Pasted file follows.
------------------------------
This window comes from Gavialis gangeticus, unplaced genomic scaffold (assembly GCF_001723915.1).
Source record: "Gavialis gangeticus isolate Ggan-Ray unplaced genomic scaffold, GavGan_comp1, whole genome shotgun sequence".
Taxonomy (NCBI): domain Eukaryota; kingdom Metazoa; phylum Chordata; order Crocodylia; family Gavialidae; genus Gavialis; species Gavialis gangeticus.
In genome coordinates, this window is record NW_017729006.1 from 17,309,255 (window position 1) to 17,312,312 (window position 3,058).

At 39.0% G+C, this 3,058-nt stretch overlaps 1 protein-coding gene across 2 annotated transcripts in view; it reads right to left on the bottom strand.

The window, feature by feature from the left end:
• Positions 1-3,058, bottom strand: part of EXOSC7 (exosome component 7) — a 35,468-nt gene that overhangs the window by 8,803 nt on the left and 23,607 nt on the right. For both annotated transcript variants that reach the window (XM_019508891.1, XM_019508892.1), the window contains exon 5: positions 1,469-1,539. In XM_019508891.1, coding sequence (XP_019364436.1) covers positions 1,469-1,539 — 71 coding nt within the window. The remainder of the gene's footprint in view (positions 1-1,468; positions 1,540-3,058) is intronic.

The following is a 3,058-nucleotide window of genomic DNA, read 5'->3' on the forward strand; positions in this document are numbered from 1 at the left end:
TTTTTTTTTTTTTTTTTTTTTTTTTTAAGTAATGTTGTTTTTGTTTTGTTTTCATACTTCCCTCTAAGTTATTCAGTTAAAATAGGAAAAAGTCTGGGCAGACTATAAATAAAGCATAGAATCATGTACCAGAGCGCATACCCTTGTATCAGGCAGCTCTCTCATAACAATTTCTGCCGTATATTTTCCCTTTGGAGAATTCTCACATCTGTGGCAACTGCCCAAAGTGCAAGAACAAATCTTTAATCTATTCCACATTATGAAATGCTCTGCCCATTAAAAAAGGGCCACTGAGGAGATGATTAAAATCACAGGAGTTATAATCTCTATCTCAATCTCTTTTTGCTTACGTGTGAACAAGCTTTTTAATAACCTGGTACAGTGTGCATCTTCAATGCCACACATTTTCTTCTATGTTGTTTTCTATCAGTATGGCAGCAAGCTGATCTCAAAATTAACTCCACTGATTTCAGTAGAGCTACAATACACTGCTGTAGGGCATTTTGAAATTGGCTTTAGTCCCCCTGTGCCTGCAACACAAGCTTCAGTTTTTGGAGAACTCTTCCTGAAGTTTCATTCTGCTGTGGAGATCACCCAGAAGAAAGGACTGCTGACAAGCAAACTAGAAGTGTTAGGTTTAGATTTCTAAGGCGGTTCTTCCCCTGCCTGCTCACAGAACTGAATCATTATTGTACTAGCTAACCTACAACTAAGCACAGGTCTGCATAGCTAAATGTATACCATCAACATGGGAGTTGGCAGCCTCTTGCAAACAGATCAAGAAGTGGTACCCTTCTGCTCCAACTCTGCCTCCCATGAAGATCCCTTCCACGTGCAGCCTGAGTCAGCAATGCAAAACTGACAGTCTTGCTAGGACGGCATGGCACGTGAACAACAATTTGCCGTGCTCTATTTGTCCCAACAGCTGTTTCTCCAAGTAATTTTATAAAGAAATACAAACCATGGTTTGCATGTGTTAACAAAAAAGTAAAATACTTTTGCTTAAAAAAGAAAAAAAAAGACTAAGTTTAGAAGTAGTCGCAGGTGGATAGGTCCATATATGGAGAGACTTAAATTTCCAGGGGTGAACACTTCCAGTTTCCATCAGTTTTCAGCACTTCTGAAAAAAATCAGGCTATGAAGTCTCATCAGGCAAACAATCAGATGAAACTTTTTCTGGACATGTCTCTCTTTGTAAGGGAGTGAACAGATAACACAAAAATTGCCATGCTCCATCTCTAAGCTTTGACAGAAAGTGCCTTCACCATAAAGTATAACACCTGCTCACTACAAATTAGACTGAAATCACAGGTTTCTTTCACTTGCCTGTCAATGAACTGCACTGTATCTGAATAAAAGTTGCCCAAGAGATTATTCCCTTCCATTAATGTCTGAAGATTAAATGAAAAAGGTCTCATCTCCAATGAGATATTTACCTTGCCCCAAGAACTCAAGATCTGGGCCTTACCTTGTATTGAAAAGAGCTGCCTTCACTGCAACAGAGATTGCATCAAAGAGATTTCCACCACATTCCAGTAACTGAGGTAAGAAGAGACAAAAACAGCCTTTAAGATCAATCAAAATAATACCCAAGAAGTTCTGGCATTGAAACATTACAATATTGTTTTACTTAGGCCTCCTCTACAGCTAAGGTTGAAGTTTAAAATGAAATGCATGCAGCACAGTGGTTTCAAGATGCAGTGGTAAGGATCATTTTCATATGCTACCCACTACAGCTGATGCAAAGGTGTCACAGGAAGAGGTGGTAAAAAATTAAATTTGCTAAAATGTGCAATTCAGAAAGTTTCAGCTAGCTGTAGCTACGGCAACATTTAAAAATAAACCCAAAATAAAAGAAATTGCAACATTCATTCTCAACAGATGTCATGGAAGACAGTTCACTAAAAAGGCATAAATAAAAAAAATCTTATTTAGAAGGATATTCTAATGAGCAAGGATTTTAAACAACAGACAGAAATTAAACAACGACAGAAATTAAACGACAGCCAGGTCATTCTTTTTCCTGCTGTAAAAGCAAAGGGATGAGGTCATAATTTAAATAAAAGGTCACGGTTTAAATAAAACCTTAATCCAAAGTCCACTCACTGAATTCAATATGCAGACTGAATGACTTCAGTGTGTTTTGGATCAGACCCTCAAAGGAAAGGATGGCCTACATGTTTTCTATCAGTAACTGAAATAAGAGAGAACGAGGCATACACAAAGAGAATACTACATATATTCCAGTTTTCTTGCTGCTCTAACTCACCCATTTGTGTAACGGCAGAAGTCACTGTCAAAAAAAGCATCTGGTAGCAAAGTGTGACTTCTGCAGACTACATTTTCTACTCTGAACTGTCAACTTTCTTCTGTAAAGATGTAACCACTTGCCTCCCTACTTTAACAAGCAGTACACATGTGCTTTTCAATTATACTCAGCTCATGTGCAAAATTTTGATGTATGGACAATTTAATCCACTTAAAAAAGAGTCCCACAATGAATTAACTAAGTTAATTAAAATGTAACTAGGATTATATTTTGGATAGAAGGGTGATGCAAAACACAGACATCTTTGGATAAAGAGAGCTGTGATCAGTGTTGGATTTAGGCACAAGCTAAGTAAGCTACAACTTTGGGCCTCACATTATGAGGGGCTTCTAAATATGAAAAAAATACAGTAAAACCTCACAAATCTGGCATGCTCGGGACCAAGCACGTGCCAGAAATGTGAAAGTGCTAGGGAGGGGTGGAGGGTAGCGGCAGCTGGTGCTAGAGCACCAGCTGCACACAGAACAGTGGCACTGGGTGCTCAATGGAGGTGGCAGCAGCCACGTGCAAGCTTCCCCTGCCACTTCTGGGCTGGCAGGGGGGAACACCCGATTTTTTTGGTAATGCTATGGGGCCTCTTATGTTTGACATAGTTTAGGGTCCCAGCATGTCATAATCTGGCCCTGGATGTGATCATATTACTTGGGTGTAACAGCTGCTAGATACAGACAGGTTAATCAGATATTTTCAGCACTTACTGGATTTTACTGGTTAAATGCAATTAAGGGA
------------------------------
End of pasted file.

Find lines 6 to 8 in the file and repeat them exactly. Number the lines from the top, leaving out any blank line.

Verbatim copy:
The window, feature by feature from the left end:
• Positions 1-3,058, bottom strand: part of EXOSC7 (exosome component 7) — a 35,468-nt gene that overhangs the window by 8,803 nt on the left and 23,607 nt on the right. For both annotated transcript variants that reach the window (XM_019508891.1, XM_019508892.1), the window contains exon 5: positions 1,469-1,539. In XM_019508891.1, coding sequence (XP_019364436.1) covers positions 1,469-1,539 — 71 coding nt within the window. The remainder of the gene's footprint in view (positions 1-1,468; positions 1,540-3,058) is intronic.

The following is a 3,058-nucleotide window of genomic DNA, read 5'->3' on the forward strand; positions in this document are numbered from 1 at the left end: